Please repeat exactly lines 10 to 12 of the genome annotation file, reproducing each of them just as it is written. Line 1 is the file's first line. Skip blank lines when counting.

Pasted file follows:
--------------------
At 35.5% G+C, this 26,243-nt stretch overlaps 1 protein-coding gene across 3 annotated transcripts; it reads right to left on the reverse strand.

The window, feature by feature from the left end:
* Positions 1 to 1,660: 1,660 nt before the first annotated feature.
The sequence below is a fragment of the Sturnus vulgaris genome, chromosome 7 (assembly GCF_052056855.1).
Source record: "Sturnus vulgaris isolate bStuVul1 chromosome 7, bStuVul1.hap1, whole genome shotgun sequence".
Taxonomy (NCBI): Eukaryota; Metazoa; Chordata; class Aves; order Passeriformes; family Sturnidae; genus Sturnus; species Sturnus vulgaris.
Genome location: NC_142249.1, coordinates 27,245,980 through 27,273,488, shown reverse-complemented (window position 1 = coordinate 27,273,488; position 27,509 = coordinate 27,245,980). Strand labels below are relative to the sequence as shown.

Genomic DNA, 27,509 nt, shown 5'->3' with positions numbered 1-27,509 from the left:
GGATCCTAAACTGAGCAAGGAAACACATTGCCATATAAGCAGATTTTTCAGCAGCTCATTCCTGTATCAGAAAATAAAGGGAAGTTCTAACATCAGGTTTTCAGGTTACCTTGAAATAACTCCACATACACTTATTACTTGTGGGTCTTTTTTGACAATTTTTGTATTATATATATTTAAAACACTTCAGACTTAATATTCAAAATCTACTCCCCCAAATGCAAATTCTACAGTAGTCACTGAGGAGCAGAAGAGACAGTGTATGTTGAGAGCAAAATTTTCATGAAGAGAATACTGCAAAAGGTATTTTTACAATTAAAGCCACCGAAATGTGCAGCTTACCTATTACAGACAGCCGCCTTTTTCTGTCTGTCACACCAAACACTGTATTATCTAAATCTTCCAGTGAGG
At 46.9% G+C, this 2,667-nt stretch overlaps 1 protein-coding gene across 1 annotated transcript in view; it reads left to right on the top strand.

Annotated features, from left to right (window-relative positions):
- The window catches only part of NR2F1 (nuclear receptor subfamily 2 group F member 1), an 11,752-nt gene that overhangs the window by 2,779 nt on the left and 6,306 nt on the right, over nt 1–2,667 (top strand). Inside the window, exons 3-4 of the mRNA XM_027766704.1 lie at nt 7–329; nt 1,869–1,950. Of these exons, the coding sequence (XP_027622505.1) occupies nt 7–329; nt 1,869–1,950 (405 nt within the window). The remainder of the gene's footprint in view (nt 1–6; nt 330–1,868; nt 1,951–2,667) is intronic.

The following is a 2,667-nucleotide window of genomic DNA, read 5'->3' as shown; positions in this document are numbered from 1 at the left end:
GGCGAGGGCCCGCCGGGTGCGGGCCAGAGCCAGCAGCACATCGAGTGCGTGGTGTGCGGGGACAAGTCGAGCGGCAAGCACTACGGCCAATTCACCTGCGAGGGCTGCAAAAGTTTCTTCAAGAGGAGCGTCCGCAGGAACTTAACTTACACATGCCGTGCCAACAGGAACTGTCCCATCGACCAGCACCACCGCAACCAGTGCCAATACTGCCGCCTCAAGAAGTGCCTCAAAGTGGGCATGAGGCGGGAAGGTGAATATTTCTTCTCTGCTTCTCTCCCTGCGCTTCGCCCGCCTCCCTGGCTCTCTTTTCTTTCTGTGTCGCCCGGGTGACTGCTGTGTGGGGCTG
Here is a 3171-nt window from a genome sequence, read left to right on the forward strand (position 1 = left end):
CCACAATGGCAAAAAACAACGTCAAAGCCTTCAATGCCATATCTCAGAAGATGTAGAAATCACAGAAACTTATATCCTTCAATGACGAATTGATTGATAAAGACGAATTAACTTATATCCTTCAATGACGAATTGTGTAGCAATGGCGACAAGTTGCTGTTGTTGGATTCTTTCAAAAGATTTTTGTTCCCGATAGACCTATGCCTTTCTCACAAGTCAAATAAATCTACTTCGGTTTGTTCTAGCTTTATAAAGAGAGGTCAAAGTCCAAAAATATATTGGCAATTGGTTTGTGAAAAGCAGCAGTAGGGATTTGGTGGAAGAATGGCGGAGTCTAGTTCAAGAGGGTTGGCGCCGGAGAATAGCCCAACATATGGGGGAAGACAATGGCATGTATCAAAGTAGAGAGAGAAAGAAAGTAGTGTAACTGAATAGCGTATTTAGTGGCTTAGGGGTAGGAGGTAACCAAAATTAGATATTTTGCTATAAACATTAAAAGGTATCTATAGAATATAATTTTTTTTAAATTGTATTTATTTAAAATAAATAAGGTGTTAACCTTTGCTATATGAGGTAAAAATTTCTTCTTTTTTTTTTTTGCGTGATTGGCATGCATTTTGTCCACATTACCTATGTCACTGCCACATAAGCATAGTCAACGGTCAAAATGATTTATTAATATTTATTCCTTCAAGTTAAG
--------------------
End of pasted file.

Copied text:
At 46.9% G+C, this 2,667-nt stretch overlaps 1 protein-coding gene across 1 annotated transcript in view; it reads left to right on the top strand.

Annotated features, from left to right (window-relative positions):
- The window catches only part of NR2F1 (nuclear receptor subfamily 2 group F member 1), an 11,752-nt gene that overhangs the window by 2,779 nt on the left and 6,306 nt on the right, over nt 1–2,667 (top strand). Inside the window, exons 3-4 of the mRNA XM_027766704.1 lie at nt 7–329; nt 1,869–1,950. Of these exons, the coding sequence (XP_027622505.1) occupies nt 7–329; nt 1,869–1,950 (405 nt within the window). The remainder of the gene's footprint in view (nt 1–6; nt 330–1,868; nt 1,951–2,667) is intronic.